STEVE CHIOTAKIS: We're gonna be reporting a lot on Greece today. The protests in the streets, that're likely to get overheated again. And all in the wake of today's parliamentary vote on major budget cutbacks.
Now let's continue with how the debt crisis is affecting other countries. In Germany, leaders support a package to help Greece. But on the streets of Berlin, the average German isn't quite so supportive.
The BBC's Steve Evans reports.
STEVE EVANS: German tax-payers tightened their belts after the great financial crash. Cuts included lower pay for public workers and fewer hours of paid work.
Now, the Germans are being asked to pay more than any other country to help bailout Greece. And yet, the Greeks are balking at making tough cuts themselves and are lashing out at the Germans.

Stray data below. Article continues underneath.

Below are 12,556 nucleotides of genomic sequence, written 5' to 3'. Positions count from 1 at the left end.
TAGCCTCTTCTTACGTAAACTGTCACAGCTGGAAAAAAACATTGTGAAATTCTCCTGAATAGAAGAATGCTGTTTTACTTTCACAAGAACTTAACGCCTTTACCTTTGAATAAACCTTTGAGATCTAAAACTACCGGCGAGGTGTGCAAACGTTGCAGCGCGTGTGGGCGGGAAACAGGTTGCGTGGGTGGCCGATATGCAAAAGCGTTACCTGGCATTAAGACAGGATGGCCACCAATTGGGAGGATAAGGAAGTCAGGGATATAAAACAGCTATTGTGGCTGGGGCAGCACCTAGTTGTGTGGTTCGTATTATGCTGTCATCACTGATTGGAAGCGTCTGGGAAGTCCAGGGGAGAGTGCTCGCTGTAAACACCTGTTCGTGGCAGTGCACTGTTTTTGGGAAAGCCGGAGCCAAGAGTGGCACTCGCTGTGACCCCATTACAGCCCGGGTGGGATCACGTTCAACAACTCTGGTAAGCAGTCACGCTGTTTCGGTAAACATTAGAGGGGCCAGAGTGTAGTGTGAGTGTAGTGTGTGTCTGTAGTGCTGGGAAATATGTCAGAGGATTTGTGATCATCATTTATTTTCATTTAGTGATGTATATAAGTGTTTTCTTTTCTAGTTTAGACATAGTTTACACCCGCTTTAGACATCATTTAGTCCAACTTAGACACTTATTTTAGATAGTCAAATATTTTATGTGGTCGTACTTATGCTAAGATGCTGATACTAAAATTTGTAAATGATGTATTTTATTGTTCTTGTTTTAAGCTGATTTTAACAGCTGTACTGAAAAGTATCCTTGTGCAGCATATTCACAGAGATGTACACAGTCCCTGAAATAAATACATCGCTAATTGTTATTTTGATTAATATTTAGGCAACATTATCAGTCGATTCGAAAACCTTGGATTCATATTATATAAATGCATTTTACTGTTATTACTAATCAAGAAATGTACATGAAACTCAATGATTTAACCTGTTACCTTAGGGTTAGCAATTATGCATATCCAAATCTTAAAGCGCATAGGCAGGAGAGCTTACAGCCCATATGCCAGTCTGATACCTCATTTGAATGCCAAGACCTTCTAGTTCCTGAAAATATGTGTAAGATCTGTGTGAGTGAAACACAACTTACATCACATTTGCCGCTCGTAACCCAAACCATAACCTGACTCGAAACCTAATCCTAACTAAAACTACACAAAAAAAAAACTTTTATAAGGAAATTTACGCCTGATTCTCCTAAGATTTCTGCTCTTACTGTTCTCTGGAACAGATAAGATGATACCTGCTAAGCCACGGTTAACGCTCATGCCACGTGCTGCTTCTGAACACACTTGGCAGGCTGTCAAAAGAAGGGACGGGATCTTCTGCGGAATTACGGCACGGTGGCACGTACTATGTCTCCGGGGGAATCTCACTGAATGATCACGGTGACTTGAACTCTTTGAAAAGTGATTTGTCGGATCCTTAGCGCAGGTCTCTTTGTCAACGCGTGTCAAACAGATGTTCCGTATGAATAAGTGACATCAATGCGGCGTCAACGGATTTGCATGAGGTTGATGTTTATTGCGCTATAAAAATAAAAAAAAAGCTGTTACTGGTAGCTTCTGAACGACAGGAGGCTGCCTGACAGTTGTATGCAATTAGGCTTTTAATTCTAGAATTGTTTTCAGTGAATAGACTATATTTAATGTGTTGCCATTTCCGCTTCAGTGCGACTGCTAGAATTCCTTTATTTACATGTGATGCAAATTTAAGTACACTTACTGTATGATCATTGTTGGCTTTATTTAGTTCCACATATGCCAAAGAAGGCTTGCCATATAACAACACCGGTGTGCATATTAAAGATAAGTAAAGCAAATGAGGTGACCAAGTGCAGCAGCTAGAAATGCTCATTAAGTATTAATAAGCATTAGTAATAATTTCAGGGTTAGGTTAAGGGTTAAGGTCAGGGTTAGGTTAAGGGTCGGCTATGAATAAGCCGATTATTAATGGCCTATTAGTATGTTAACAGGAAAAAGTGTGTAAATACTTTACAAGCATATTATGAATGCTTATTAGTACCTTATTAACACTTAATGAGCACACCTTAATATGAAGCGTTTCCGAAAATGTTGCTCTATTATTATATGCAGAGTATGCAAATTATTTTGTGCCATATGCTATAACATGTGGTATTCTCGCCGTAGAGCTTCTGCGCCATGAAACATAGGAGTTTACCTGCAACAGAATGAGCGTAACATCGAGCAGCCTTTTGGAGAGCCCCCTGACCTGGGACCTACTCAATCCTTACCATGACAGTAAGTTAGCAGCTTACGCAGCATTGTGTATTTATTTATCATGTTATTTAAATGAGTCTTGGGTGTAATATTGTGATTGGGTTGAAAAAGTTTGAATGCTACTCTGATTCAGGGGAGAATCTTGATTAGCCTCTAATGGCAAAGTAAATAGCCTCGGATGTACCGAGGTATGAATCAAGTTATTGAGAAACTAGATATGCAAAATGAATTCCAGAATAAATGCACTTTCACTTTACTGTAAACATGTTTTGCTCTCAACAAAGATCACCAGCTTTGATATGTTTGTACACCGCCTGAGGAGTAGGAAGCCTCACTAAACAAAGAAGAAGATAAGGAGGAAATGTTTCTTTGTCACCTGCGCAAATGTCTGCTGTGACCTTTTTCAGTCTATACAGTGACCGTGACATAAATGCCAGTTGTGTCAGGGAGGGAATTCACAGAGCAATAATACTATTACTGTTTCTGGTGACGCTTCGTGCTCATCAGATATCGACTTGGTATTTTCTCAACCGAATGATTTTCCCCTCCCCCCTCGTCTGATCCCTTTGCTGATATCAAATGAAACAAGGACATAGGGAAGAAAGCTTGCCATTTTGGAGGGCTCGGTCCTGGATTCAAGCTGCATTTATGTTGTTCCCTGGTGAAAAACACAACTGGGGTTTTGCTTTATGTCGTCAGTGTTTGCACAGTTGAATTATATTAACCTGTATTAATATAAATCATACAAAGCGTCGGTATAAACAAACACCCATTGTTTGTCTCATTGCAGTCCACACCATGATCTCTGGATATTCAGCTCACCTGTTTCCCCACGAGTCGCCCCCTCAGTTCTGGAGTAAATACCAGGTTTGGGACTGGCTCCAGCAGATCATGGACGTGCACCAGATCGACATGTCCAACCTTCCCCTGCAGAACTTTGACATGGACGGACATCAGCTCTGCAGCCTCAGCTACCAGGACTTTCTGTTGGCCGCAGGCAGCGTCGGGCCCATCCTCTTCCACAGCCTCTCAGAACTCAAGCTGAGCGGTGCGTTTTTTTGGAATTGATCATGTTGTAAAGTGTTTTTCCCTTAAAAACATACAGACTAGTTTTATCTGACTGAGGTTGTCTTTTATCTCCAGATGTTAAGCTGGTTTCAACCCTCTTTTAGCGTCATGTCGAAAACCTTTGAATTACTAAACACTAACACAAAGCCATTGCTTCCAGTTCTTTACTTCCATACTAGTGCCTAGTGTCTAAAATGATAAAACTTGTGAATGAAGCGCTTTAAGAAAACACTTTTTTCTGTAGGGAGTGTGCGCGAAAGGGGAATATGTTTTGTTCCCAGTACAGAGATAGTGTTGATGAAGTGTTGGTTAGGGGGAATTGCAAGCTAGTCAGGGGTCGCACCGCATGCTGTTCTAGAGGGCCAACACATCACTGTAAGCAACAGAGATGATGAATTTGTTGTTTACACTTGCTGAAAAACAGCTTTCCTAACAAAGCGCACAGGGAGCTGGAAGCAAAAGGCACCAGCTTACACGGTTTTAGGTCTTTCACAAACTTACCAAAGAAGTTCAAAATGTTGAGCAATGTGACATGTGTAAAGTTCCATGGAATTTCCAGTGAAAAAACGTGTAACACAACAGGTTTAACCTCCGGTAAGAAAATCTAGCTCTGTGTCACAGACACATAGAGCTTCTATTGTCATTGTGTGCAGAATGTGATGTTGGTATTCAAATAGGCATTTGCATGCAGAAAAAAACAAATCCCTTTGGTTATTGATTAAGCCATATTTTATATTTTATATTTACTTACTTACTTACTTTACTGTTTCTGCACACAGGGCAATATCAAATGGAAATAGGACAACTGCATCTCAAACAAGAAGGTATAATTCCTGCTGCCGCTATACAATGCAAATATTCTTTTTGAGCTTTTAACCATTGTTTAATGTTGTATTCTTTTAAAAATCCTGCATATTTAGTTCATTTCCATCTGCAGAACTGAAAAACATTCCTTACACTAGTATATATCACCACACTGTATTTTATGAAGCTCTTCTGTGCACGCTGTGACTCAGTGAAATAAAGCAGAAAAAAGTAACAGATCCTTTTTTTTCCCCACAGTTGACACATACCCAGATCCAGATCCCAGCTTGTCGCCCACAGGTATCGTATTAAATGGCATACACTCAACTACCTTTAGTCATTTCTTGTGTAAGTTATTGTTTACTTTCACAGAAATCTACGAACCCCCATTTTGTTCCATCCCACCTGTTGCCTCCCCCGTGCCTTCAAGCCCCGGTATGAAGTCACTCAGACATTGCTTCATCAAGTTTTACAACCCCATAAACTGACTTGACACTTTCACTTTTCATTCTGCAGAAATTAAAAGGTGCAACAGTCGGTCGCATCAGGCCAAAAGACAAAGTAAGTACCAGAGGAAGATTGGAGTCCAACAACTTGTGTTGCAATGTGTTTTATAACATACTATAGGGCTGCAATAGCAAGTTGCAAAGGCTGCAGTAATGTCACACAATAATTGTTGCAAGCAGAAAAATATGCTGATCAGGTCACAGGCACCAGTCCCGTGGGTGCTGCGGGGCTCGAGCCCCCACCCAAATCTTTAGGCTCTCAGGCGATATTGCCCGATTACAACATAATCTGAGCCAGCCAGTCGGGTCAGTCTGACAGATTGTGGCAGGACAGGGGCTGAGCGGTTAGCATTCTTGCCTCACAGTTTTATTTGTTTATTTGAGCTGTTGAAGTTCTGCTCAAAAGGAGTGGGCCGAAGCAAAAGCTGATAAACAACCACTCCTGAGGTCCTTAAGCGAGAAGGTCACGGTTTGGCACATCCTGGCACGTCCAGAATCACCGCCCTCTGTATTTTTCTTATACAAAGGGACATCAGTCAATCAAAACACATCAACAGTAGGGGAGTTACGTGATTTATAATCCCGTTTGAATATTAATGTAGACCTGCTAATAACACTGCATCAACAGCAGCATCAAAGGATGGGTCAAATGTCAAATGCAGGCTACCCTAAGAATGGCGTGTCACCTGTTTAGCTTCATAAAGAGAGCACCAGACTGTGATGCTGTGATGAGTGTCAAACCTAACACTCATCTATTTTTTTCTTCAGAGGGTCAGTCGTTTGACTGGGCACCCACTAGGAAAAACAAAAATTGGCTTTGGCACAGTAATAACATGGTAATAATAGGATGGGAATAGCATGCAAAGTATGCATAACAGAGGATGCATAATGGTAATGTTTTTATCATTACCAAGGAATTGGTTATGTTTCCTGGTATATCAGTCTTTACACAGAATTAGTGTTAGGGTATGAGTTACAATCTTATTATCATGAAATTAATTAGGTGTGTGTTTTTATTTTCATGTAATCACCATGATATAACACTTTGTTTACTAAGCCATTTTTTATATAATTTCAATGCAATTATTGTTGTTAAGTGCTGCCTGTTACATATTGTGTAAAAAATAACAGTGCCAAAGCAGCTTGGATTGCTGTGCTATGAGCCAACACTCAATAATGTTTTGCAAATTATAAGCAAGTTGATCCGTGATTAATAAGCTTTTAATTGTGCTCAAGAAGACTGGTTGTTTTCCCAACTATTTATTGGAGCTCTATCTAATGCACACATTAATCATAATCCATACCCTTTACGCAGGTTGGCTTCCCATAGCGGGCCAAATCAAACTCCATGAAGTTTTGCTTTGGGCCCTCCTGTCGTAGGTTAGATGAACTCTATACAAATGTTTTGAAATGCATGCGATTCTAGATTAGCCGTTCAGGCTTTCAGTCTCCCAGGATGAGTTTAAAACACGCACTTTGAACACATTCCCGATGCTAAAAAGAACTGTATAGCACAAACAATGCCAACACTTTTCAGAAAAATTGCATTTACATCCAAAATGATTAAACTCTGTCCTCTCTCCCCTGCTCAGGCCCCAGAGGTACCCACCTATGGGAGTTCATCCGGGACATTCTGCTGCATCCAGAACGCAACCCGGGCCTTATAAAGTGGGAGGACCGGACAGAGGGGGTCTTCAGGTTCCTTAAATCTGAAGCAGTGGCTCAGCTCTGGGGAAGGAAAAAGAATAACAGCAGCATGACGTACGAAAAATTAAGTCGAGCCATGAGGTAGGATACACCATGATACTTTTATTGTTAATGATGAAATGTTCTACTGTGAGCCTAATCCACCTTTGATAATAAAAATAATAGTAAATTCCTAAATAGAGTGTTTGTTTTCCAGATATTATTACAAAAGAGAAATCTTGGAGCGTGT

Hans-Olaf Henkel, former head of the Association of German Industry, says the Germans resent the situation.
HANS-OLAF HENKEL: They share the highest burden for the bail out packages. And on the other hand they are now the most hated nation. That conflict really disturbs us.
You can see this German anger expressed on the pages of Bild, the country's most widely-read newspaper. The newspaper published a poster from the streets of Greece that showed Germany's chancellor Angela Merkel likened to the Nazis.
In Berlin, I'm the BBC's Steve Evans, for Marketplace.